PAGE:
Central Energy Trust Wildbase Recovery is a specialist facility providing shelter and
care for native wildlife to rehabilitate after treatment at Massey University’s Wildbase
The centre is home to six mighty Pou Atua, carved by Rangitāne artists Craig and Tipene Kawana.
The Six Māori gods are represented in six carvings throughout this centre. A seventh
carving of Ranginui and Papatūānuku sits over the entrance to this centre. Of the 70 sons of Ranginui (Sky Father) and Papatūānuku (Earth Mother), these six received divine authority, each holding an important role in the supernatural. Tāne-mahuta was the most important. The brothers did not lead a peaceful existence. When Tāne-mahuta fought to push his parents apart and bring light to the world, Tāwhirimātea fought the separation. From this time Tāwhirimātea has battled his brothers with fearsome storms. Learn more about each atua as you explore.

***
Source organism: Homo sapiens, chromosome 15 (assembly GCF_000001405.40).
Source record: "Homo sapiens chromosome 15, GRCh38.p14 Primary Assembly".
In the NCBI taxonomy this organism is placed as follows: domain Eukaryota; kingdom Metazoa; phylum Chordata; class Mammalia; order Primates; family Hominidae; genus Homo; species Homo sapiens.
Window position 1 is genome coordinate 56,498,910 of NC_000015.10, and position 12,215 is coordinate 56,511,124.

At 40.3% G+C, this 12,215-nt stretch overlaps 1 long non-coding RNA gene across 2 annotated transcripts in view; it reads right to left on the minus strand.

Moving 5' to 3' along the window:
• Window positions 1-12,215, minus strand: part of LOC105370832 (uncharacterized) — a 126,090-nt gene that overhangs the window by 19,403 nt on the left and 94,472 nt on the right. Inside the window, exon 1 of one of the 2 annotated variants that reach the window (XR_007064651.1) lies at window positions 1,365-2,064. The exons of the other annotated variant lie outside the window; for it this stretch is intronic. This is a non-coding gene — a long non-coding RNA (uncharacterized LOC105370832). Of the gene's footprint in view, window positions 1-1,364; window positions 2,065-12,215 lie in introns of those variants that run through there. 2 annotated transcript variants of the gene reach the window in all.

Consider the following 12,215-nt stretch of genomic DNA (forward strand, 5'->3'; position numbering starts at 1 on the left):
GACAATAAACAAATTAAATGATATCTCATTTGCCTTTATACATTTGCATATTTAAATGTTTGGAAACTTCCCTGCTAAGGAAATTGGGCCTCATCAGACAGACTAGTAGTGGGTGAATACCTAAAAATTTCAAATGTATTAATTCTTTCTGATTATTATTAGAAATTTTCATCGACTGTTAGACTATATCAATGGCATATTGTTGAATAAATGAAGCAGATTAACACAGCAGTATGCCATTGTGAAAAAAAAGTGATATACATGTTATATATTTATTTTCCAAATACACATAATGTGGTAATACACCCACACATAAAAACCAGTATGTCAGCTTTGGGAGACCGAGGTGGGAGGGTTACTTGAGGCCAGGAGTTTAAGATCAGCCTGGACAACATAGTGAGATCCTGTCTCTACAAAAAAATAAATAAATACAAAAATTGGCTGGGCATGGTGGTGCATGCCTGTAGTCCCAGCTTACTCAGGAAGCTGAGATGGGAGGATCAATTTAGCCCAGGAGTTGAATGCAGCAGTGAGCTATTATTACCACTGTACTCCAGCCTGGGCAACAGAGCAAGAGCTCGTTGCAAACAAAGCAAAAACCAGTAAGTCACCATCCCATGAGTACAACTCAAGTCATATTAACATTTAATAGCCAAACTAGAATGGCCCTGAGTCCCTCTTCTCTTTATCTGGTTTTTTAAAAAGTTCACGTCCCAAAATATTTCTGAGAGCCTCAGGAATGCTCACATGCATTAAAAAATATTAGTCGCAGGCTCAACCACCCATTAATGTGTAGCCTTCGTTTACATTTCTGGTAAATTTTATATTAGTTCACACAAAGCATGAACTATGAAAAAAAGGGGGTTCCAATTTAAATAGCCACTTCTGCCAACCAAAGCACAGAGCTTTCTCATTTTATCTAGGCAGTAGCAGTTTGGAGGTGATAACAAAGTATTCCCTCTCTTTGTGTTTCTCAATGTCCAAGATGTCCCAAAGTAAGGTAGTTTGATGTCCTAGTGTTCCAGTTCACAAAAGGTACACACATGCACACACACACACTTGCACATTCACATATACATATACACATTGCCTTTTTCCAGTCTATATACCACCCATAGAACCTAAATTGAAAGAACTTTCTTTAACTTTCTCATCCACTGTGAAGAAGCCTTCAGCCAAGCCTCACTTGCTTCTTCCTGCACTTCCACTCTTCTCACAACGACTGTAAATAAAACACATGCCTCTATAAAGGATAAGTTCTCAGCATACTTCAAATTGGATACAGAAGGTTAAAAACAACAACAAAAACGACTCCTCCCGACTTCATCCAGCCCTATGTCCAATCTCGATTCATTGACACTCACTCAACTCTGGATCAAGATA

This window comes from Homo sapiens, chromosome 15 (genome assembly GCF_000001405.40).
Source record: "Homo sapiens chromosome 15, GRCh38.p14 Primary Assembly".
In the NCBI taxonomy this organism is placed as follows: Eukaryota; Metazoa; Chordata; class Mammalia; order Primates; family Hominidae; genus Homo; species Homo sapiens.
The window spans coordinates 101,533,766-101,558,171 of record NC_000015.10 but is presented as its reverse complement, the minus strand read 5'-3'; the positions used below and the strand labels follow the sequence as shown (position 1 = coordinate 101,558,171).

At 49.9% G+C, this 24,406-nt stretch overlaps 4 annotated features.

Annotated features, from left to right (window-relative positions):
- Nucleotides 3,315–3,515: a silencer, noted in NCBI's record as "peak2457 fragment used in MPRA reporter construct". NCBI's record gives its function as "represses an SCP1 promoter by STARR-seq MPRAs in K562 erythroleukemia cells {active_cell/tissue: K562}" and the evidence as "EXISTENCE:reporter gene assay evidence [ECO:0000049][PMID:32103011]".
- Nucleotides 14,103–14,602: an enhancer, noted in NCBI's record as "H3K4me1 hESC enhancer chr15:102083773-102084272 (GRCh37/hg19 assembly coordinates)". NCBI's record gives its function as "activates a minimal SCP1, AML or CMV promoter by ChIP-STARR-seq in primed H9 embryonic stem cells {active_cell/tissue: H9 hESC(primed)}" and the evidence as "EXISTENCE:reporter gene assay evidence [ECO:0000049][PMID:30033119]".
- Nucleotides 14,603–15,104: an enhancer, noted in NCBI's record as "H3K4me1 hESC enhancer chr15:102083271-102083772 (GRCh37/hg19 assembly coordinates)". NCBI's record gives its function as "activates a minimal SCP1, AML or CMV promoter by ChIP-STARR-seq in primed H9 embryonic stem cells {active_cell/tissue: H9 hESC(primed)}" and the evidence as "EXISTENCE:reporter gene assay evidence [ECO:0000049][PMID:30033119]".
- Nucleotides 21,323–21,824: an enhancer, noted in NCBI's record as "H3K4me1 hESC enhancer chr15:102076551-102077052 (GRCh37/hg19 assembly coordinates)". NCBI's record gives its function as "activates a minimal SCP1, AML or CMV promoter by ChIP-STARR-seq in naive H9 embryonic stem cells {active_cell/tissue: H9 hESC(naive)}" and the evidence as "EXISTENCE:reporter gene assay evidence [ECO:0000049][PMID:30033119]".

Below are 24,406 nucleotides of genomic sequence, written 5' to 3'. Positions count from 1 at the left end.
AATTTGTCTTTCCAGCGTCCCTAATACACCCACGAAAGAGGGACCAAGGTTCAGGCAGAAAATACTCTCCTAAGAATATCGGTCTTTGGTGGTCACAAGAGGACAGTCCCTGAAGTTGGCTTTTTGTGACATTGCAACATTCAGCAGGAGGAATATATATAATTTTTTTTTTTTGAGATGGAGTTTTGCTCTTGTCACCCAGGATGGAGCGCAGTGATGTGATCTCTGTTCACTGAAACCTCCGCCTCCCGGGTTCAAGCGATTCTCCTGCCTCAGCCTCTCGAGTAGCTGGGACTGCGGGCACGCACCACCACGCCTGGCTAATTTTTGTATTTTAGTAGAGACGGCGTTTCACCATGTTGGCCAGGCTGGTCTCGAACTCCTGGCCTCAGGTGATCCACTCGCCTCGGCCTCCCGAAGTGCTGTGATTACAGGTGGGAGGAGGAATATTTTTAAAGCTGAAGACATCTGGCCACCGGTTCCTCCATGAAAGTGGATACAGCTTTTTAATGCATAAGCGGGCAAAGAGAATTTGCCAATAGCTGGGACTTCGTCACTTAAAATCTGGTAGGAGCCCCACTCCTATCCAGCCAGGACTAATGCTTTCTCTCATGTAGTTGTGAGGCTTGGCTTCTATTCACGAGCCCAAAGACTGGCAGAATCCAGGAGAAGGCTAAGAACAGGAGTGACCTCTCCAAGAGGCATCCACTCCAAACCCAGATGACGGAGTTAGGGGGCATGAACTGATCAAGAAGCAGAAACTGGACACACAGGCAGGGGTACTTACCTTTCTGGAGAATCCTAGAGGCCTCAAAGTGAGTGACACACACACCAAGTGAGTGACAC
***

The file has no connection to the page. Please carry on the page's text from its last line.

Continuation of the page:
The centre is fully bilingual (Te reo Māori & English). Friendly visitor hosts await inside to talk with you while you explore and discover. The centre is wheelchair accessible.
Central Energy Trust Wildbase Recovery is owned by Palmerston North City Council
and co-managed by Massey University’s Veterinary School.
Together they are working alongside; Rangitanē O Manawatū, Rotary, Department of Conservation and the Wildbase Recovery Community Trust. Collaboration gets results.